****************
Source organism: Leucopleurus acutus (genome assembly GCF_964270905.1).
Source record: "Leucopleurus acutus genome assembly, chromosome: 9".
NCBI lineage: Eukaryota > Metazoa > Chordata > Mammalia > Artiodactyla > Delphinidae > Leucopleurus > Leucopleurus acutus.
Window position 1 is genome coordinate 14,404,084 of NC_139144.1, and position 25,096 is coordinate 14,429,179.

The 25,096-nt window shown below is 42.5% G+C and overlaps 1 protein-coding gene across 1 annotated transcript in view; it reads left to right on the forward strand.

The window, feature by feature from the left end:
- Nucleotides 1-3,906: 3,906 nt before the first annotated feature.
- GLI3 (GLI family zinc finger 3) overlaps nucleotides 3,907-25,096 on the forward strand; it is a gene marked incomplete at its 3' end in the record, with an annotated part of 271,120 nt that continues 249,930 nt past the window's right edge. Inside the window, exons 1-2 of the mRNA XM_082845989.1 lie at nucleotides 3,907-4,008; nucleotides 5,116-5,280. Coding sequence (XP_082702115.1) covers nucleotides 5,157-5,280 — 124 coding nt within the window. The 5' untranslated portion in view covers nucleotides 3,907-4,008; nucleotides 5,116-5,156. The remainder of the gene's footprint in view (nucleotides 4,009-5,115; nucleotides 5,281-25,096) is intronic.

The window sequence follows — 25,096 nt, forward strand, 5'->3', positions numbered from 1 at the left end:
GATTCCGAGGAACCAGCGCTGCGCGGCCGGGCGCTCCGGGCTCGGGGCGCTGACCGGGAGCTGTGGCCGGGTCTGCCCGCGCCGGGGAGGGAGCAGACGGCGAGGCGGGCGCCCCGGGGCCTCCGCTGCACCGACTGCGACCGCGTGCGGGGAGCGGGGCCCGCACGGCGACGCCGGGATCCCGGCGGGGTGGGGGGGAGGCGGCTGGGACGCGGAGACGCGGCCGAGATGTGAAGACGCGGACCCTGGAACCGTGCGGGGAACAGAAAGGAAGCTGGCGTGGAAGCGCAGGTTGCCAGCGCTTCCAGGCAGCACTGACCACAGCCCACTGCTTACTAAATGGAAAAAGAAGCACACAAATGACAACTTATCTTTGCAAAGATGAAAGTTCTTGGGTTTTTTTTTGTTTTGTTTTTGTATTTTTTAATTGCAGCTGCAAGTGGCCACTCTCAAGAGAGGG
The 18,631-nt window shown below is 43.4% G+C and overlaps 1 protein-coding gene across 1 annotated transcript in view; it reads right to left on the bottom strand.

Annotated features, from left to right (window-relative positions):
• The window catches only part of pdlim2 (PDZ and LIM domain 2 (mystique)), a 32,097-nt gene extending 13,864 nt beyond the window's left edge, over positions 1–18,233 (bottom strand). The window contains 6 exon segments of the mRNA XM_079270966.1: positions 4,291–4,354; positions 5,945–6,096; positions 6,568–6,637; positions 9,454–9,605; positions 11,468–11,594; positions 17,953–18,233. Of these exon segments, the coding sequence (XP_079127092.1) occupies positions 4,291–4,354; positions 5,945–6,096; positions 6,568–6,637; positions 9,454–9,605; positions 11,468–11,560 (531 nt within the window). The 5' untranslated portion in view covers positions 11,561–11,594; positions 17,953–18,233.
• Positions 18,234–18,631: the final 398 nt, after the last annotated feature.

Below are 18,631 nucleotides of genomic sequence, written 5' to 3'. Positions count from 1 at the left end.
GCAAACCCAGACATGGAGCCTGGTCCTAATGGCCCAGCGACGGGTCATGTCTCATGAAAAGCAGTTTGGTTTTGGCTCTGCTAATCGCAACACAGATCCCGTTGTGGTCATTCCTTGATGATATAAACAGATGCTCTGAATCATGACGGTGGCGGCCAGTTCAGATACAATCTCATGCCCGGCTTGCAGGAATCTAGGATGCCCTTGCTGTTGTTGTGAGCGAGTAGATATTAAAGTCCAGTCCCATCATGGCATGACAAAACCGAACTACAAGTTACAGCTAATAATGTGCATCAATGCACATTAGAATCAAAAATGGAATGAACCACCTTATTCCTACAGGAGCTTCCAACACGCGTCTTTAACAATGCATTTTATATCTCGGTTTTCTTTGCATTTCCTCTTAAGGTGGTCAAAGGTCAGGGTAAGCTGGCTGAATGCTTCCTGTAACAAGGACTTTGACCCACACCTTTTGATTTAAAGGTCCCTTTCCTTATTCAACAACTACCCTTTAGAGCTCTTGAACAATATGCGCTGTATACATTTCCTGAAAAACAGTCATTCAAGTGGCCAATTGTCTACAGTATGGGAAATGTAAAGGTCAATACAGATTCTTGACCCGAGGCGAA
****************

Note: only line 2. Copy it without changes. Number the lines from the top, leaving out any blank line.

Source record: "Leucopleurus acutus genome assembly, chromosome: 9".